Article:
Lenswood winemaker Tim Knappstein will be producing his 60th vintage this year.

Adelaide Hills winemaker Tim Knappstein harvests his 60th consecutive vintage

Lenswood winemaker Tim Knappstein has an achievement in longevity few can match. This is how he made it and what he fears is next.

Winemaker, race car driver, pilot and family man – Tim Knappstein wears many hats. But it is his passion for viticulture that has made him a household name around the globe and a well-regarded pioneer of the Adelaide Hills wine region as we know it today.
After all, it was 39 years ago that Knappstein acquired a parcel of land along Croft Road in Lenswood where he established the region’s first cool-climate vineyard.
In the midst of harvesting his 60th consecutive vintage – an almost unheard of achievement in the Australian wine industry – Knappstein’s love for winemaking has remained unchanged.
It’s also what has made the 75-year-old one of the wine industry’s great survivors.
“I think I will probably die on the job, making wine possibly,” he says.
“The reality is that the perfect wine hasn’t been made yet…we are still trying to do it.
“Of course you have ‘wow’ moments every now and again and that moves your immediate appreciation of wines.
“But the perfect wine doesn’t exist and that’s because the game (of winemaking) always moves on … but that’s what makes it so fun.”
Born into a wine production family, Knappstein grew up in the Clare Valley where his grandfather, Joseph Knappstein, founded the Stanley Wine Company with three partners in 1893
While the business was bought out by 1912, the company remained in the family’s control until 1971, when Len Evans helped broker its sale to the HJ Heinz Company.
A big mistake, according to Knappstein who says the 1970s was somewhat of a boom and bust era for the industry
“It was a time when people could see that the wine industry was beginning to emerge and a number of companies sought to diversify,” he said.
“The thing was, that none of them really saw, which really surprises me, the capital that was required in wine stocks.
“I think they thought it was more like beer, where you make it on Friday and sell it on Monday.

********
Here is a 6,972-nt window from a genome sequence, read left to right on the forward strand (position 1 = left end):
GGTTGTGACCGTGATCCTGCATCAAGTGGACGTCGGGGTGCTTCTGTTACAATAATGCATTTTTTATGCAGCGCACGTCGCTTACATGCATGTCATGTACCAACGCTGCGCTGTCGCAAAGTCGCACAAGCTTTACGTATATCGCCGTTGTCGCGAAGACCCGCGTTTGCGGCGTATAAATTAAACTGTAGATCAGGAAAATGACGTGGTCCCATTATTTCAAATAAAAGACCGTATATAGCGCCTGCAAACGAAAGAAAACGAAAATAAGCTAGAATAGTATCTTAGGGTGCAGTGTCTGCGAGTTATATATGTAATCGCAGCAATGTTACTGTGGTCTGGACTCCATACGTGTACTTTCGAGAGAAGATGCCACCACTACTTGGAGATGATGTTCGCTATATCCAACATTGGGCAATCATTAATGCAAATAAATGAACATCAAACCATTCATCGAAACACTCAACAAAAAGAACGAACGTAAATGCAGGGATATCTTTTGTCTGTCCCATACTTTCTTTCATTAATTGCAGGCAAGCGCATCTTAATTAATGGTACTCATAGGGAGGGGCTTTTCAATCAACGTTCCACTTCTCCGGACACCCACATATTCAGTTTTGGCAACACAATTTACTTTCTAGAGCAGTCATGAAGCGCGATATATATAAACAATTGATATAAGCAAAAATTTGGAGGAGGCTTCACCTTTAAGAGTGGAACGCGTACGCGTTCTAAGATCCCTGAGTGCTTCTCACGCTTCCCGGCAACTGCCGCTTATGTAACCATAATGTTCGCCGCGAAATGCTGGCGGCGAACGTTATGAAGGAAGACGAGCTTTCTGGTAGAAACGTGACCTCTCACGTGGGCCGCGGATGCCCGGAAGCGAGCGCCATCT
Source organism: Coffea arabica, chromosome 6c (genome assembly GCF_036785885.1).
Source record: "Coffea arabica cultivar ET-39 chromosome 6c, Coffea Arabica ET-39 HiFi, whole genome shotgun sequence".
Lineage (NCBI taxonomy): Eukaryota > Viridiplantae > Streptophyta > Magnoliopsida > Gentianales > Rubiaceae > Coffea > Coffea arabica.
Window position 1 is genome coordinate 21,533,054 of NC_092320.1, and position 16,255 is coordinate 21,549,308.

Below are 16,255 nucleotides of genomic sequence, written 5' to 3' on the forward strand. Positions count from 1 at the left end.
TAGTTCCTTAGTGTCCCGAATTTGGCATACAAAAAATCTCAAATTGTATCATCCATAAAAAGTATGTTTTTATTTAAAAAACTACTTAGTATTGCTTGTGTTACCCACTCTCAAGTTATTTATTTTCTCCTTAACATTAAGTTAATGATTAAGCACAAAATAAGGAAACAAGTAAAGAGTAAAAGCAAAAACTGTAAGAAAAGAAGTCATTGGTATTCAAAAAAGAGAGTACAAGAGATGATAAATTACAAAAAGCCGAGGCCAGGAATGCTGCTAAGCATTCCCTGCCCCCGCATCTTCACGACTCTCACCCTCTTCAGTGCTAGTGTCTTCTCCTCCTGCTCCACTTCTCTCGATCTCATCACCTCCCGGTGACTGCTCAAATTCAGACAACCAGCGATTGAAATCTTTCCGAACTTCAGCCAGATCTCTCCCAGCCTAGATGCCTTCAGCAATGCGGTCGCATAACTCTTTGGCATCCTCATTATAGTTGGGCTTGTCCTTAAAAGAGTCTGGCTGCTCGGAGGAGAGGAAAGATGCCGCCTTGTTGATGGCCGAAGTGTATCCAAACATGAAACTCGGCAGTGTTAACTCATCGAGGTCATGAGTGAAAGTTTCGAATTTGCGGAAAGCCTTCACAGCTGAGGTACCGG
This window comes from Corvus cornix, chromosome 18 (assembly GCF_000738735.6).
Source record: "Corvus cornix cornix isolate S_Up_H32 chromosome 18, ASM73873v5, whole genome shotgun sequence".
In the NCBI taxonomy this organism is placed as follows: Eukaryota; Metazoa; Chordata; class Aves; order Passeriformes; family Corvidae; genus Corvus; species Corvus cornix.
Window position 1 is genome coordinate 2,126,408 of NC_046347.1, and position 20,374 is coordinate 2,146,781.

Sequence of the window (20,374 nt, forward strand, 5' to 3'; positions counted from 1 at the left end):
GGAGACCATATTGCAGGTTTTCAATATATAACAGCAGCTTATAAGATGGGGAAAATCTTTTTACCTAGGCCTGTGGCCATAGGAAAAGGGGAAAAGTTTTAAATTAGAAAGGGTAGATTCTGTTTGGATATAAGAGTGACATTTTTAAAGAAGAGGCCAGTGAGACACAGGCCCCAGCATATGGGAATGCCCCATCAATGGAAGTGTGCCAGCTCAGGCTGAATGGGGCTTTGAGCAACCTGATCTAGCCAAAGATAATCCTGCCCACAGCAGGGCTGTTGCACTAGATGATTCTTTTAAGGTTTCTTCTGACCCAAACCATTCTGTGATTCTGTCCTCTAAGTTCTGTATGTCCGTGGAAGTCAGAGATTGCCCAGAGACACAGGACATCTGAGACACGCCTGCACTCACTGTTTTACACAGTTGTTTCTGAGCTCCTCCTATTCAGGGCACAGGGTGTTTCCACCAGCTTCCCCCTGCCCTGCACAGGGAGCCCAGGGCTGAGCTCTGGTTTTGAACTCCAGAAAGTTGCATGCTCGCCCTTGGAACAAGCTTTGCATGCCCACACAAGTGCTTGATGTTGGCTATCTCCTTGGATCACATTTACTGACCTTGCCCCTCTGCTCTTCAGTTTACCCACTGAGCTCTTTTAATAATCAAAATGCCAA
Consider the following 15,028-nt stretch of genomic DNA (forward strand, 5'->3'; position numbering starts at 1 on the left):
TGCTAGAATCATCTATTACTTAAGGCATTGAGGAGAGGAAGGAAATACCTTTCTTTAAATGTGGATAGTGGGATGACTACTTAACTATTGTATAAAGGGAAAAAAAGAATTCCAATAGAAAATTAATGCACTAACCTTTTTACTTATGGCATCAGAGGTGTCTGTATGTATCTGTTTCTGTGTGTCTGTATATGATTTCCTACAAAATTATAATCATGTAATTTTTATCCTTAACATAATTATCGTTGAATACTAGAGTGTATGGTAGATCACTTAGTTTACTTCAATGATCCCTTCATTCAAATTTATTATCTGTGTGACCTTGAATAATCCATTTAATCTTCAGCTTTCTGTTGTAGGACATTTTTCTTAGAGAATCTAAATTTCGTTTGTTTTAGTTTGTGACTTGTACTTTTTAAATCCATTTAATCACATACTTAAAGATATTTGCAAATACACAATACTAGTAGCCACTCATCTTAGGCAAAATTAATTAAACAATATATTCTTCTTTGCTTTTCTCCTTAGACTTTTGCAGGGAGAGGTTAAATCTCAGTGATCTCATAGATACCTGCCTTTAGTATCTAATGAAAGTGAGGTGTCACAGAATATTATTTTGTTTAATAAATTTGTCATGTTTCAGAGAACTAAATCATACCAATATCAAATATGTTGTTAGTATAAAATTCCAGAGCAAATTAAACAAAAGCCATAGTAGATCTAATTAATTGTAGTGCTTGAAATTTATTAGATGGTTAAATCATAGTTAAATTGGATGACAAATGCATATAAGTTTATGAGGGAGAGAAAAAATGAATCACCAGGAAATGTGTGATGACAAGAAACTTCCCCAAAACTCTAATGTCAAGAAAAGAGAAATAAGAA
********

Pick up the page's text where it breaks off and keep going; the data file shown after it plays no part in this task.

“But I remember the Heinz guys, when they took over Stanley, they were absolutely staggered by the money tied up in the stocks, because they bought in beans and tomato sauce, chucked it in cans, sold it and that was it.
“So after selling two years’ worth of wine stock and not having anything behind it, I think that really took them by surprise.”
Despite everything, Knappstein remained as winemaker for Stanley until after the 1976 vintage, fashioning a brilliant array of rieslings under the famous Bin 5 and Bin 7 labels.
By then, he was in his fifties and ready for a new challenge.

Tim Knappstein with his wife Dale Knappstein. Picture: Naomi Jellicoe
Joking that perhaps he was approaching a midlife crisis, Knappstein, following a trip to the Yarra Valley, left the family business in pursuit of a new adventure.
With his mother as a partner, Tim Knappstein established Enterprise Wines in 1976, quickly hitting his straps with a string of definitive Clare Valley Rieslings and supple, reserved cabernet sauvignons in the late 1970s and early 1980s.
By the time the company was sold to Blass in 1986, which then sold to Mildara in 1991, the Knappstein’s were five years into their new project at Lenswood.
“Oddly enough it was a trip to the Yarra Valley in Victoria where I first became fascinated with really fresh and bright flavours from the early ripening varieties,” he said.
“In cool areas, some varieties just work … including pinot and shiraz, which shows spicier tones in cool areas. Chardonnay you can also grow anywhere.
“So I was really quite taken by the cool climate viticulture that I saw in the Yarra Valley and then realised that we had the same sort of climate here in the Adelaide Hills.
“So that’s how we became the first to grow grapes in Lenswood and started with chardonnay and the following year we put in pinot (grapes).”
Alongside other Hills wine pioneers, including Brian Croser, Geoff Weaver and Stephen and Prue Henschke, Knappstein remains one of the key influencers within the local cool-climate grape industry.
While he no longer owns a vineyard, albeit having retained a small lot of the original Lenswood block, Knappstein now purchases grapes from other Hills growers to produce his Riposte range of wines, alongside his son Nick.
“I still call the shots on winemaking and Nick and I go over there and work during vintage,” he says.